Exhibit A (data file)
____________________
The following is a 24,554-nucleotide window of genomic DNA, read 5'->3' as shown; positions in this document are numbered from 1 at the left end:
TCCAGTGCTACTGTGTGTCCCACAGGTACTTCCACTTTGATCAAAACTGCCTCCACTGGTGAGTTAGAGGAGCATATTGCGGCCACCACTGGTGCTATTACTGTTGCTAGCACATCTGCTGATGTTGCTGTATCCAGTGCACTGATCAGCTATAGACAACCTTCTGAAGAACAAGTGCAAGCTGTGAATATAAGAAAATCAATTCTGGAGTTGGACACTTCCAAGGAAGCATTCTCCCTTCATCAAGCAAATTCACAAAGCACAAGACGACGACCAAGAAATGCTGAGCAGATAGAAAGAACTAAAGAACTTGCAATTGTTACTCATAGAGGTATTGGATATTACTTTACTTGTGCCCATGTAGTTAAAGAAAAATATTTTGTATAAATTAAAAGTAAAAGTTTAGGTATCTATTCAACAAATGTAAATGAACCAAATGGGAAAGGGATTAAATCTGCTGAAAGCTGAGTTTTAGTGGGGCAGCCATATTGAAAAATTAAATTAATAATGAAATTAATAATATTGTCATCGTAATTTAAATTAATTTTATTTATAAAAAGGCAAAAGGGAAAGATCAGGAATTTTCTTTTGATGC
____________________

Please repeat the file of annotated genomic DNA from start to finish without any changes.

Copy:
The following is a 24,554-nucleotide window of genomic DNA, read 5'->3' as shown; positions in this document are numbered from 1 at the left end:
TCCAGTGCTACTGTGTGTCCCACAGGTACTTCCACTTTGATCAAAACTGCCTCCACTGGTGAGTTAGAGGAGCATATTGCGGCCACCACTGGTGCTATTACTGTTGCTAGCACATCTGCTGATGTTGCTGTATCCAGTGCACTGATCAGCTATAGACAACCTTCTGAAGAACAAGTGCAAGCTGTGAATATAAGAAAATCAATTCTGGAGTTGGACACTTCCAAGGAAGCATTCTCCCTTCATCAAGCAAATTCACAAAGCACAAGACGACGACCAAGAAATGCTGAGCAGATAGAAAGAACTAAAGAACTTGCAATTGTTACTCATAGAGGTATTGGATATTACTTTACTTGTGCCCATGTAGTTAAAGAAAAATATTTTGTATAAATTAAAAGTAAAAGTTTAGGTATCTATTCAACAAATGTAAATGAACCAAATGGGAAAGGGATTAAATCTGCTGAAAGCTGAGTTTTAGTGGGGCAGCCATATTGAAAAATTAAATTAATAATGAAATTAATAATATTGTCATCGTAATTTAAATTAATTTTATTTATAAAAAGGCAAAAGGGAAAGATCAGGAATTTTCTTTTGATGC